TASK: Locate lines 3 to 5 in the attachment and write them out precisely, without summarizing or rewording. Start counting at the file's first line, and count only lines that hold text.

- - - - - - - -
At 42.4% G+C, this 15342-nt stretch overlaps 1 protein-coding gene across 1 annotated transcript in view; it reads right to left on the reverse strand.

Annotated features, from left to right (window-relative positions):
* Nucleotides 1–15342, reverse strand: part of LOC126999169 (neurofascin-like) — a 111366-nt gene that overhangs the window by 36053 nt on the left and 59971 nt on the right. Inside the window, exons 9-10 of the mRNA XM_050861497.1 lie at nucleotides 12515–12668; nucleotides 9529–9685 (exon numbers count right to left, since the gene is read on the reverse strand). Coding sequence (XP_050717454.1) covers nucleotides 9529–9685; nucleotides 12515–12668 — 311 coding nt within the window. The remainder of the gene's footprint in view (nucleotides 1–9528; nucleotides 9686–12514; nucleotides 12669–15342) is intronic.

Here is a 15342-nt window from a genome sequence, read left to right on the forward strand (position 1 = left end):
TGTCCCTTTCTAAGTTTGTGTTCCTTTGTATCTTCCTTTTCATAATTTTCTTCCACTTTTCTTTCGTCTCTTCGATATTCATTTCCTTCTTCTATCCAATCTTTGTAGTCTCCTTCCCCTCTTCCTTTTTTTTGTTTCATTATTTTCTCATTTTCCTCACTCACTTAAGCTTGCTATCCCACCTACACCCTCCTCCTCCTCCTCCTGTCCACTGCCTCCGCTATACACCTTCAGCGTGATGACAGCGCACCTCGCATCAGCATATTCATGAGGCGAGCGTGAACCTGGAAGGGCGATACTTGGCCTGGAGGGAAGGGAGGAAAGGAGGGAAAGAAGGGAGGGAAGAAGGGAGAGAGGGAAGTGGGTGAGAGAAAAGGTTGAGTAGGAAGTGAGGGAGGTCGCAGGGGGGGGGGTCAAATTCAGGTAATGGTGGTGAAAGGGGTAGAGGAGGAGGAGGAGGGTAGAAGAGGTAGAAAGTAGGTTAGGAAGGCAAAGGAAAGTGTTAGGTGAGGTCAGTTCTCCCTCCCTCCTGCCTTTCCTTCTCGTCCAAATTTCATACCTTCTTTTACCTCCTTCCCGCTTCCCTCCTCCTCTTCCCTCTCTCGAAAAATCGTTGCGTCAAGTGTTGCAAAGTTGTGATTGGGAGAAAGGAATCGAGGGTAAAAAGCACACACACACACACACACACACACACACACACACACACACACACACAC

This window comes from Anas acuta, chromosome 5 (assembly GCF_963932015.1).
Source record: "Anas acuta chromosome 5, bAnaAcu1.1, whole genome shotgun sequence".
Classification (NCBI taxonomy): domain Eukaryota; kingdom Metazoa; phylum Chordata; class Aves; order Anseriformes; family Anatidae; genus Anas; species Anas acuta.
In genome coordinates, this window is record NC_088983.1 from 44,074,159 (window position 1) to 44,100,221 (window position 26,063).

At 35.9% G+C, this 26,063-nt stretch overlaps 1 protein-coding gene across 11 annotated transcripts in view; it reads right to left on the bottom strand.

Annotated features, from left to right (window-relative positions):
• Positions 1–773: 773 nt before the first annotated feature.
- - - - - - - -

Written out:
* Nucleotides 1–15342, reverse strand: part of LOC126999169 (neurofascin-like) — a 111366-nt gene that overhangs the window by 36053 nt on the left and 59971 nt on the right. Inside the window, exons 9-10 of the mRNA XM_050861497.1 lie at nucleotides 12515–12668; nucleotides 9529–9685 (exon numbers count right to left, since the gene is read on the reverse strand). Coding sequence (XP_050717454.1) covers nucleotides 9529–9685; nucleotides 12515–12668 — 311 coding nt within the window. The remainder of the gene's footprint in view (nucleotides 1–9528; nucleotides 9686–12514; nucleotides 12669–15342) is intronic.

Here is a 15342-nt window from a genome sequence, read left to right on the forward strand (position 1 = left end):
TGTCCCTTTCTAAGTTTGTGTTCCTTTGTATCTTCCTTTTCATAATTTTCTTCCACTTTTCTTTCGTCTCTTCGATATTCATTTCCTTCTTCTATCCAATCTTTGTAGTCTCCTTCCCCTCTTCCTTTTTTTTGTTTCATTATTTTCTCATTTTCCTCACTCACTTAAGCTTGCTATCCCACCTACACCCTCCTCCTCCTCCTCCTGTCCACTGCCTCCGCTATACACCTTCAGCGTGATGACAGCGCACCTCGCATCAGCATATTCATGAGGCGAGCGTGAACCTGGAAGGGCGATACTTGGCCTGGAGGGAAGGGAGGAAAGGAGGGAAAGAAGGGAGGGAAGAAGGGAGAGAGGGAAGTGGGTGAGAGAAAAGGTTGAGTAGGAAGTGAGGGAGGTCGCAGGGGGGGGGGTCAAATTCAGGTAATGGTGGTGAAAGGGGTAGAGGAGGAGGAGGAGGGTAGAAGAGGTAGAAAGTAGGTTAGGAAGGCAAAGGAAAGTGTTAGGTGAGGTCAGTTCTCCCTCCCTCCTGCCTTTCCTTCTCGTCCAAATTTCATACCTTCTTTTACCTCCTTCCCGCTTCCCTCCTCCTCTTCCCTCTCTCGAAAAATCGTTGCGTCAAGTGTTGCAAAGTTGTGATTGGGAGAAAGGAATCGAGGGTAAAAAGCACACACACACACACACACACACACACACACACACACACACACACACAC